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I have an image that I want to place in the background of a plot and stretch it to cover the entire plot area. However, the aspect ratio of the image does not match the aspect ratio of the plot, and Inset refuses to stretch the image.

image = Image@Map[ColorData["SunsetColors"], 
   Table[(y - x^2 + 1)/2, {y, Reverse@Range[0, 1, 0.02]}, {x, 0, 1, 0.01}], {2}];
ContourPlot[y - x^2, {x, 0, 1}, {y, 0, 1}, ContourShading -> None, 
 Prolog -> Inset[image, {0, 0}, {0, 0}, {1, 1}]]

enter image description here

The Inset documentation states:

  • If size is given as $\{w,h\}$, then any object $\mathit{obj}$ whose aspect ratio is not fixed will be horizontally or vertically stretched so as to fit exactly in a $w\times h$ rectangle.

  • If $\mathit{obj}$ is an object with fixed aspect ratio, then blank space will be left equally on both sides if there is a direction where the object would have to be stretched in order to fit exactly.

Evidently Inset thinks the image is an object with fixed aspect ratio. How can I get around this?

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Combining Image and Graphics require Image to be converted to Raster which can be made by Show[image]. The second argument of Raster allows to stretch the image to the full plot range area by using Scaled coordinates:

image = Image@Map[ColorData["SunsetColors"], 
    Table[(y - x^2 + 1)/2, {y, Reverse@Range[0, 1, 0.02]}, {x, 0, 1, 0.01}], {2}];

pl1 = ContourPlot[y - x^2, {x, 0, 1}, {y, 0, 1}, ContourShading -> None, 
 Prolog ->Raster[Show[image][[1, 1]], {Scaled[{0, 0}], Scaled[{1, 1}]}]]

plot1

You can also use explicit coordinates:

pl2 = ContourPlot[y - x^2, {x, 0, 1}, {y, 0, 1}, ContourShading -> None, 
 Prolog -> Raster[Show[image][[1, 1]], {{0, 0}, {1, 1}}]]

plot2

Instead of Show[image][[1, 1]] one can use ImageData[image, DataReversed -> True] with the same effect.

You can also achieve the same effect by setting AspectRatio -> Full for the image inside of the Inset:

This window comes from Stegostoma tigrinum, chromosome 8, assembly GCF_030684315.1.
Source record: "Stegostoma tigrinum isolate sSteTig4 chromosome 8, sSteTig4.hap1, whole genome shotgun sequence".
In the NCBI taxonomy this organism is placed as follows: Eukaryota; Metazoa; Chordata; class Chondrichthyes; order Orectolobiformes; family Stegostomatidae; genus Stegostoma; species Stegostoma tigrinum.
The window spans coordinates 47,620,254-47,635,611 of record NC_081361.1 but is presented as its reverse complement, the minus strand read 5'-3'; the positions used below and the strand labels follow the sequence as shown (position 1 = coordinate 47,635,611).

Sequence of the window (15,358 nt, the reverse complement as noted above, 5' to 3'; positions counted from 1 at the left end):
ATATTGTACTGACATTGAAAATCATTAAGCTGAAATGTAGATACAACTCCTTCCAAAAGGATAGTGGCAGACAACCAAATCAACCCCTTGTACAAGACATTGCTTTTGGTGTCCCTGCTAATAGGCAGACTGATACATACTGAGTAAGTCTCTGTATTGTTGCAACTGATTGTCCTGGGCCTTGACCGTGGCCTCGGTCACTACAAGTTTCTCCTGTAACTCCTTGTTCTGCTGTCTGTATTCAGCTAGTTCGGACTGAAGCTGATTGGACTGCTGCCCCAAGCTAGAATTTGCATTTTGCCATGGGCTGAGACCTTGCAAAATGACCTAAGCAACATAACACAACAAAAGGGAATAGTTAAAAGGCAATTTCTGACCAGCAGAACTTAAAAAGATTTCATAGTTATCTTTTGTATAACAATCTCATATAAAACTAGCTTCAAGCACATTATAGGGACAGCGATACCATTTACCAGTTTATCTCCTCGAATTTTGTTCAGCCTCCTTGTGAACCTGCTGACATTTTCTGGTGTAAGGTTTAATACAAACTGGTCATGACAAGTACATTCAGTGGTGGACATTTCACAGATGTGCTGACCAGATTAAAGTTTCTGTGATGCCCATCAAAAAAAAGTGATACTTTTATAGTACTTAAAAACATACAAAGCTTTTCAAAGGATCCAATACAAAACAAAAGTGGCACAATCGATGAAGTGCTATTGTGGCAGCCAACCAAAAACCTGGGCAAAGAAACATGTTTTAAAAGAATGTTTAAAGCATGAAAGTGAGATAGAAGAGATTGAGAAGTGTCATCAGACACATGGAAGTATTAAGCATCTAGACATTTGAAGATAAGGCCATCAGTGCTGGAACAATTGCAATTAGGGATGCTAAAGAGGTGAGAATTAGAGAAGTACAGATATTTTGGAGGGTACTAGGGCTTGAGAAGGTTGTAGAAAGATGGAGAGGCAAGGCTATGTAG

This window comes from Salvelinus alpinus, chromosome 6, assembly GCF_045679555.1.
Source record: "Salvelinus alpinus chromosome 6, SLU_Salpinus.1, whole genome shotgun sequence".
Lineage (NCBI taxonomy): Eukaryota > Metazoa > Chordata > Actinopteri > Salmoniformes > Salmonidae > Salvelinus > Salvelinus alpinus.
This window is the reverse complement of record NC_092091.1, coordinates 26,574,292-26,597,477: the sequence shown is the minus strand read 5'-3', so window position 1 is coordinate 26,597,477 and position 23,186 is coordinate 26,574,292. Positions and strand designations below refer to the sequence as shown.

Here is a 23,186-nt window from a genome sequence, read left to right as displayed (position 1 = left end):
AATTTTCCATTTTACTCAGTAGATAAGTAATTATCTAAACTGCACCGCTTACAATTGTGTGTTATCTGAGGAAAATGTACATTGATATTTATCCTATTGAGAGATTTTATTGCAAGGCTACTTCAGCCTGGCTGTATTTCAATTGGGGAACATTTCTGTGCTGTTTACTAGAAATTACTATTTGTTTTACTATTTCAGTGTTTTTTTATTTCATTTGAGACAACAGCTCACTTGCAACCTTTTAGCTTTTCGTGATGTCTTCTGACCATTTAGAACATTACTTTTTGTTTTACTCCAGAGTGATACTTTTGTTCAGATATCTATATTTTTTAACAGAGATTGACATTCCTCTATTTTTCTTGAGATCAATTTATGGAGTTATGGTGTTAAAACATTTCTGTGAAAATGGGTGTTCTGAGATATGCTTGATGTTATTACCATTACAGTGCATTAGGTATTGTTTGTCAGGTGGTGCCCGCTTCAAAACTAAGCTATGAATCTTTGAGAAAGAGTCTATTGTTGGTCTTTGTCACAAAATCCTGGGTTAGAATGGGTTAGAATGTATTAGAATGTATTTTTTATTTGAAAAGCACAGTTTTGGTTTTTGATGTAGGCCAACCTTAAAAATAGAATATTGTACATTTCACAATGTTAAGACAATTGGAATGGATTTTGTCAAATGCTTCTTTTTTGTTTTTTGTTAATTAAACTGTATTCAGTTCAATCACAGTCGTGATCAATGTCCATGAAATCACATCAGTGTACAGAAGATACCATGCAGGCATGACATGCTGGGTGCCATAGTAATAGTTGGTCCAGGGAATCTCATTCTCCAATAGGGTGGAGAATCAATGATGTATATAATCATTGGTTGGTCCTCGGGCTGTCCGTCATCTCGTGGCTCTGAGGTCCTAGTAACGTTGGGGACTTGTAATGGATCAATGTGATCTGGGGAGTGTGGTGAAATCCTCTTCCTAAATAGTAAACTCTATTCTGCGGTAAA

pl3 = ContourPlot[y - x^2, {x, 0, 1}, {y, 0, 1}, ContourShading -> None, 
  Prolog -> Inset[Show[image, AspectRatio -> Full], 
    Scaled[{0, 0}], Scaled[{0, 0}], Scaled@1]]
pl4 = ContourPlot[y - x^2, {x, 0, 1}, {y, 0, 1}, ContourShading -> None, 
  Prolog -> Inset[Show[image, AspectRatio -> Full], {0, 0}, {0, 0}, {1, 1}]]

The results are exactly identical in rendering:

Image[pl1] === Image[pl3]
Image[pl2] === Image[pl4]
True

True
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  • $\begingroup$ Your background image is rotated. $\endgroup$ – paw Sep 9 '14 at 16:35
  • $\begingroup$ @paw Thanks, fixed now. $\endgroup$ – Alexey Popkov Sep 9 '14 at 16:40
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I think that the help clearly indicates that it won't stretch it automatically. And I don't know of any sneaky way of making it do so. But you could write a helper function to stretch it for you:

Clear[insetImage];
insetImage[image_Image, pos_, opos_, size : {w_, h_}] :=
  Module[{a, b},
   {a, b} = ImageDimensions@image;
   Inset[ImageResize[image, If[w <= h, a {1, h/w}, b {w/h, 1}]], pos, opos, size]
   ];

Now just use insetImage instead of Inset and it should magically do what you want.

ContourPlot[y - x^2, {x, 0, 1}, {y, 0, 1}, ContourShading -> None, 
   Prolog -> insetImage[image, {0, 0}, {0, 0}, #]] & /@ {{0.3, 0.3}, {0.3, 0.7}, {1, 0.5}, {1, 1}}

stretch

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Is the code you posted just a working example?

You could get this plot much simpler:

DensityPlot[y - x^2, {x, 0, 1}, {y, 0, 1}, 
 ColorFunction -> "SunsetColors", MeshFunctions -> {#3 &}, Mesh -> 9]

enter image description here

The alternative is to rescale the image manually.

image = Image@
   Map[ColorData["SunsetColors"], 
     Table[(y - x^2 + 1)/2, {y, Reverse@Range[0, 1, 0.02]}, {x, 0, 1, 
       0.01}], {2}];
image = ImageResize[image, {#1, 2*#2 - 1}] & @@ ImageDimensions@image;
ContourPlot[y - x^2, {x, 0, 1}, {y, 0, 1}, ContourShading -> None, 
   Prolog -> Inset[image, {0, 0}, {0, 0}, {1, 1}]]

enter image description here

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  • 1
    $\begingroup$ Yes, it's just an example; my actual plots are more complicated. I don't want to use DensityPlot because if you export as PDF you can see ugly tessellation boundaries. ImageResize could work in a pinch, but I'm also curious if I can get Mathematica to just stretch the existing image. $\endgroup$ – Rahul Sep 9 '14 at 1:43

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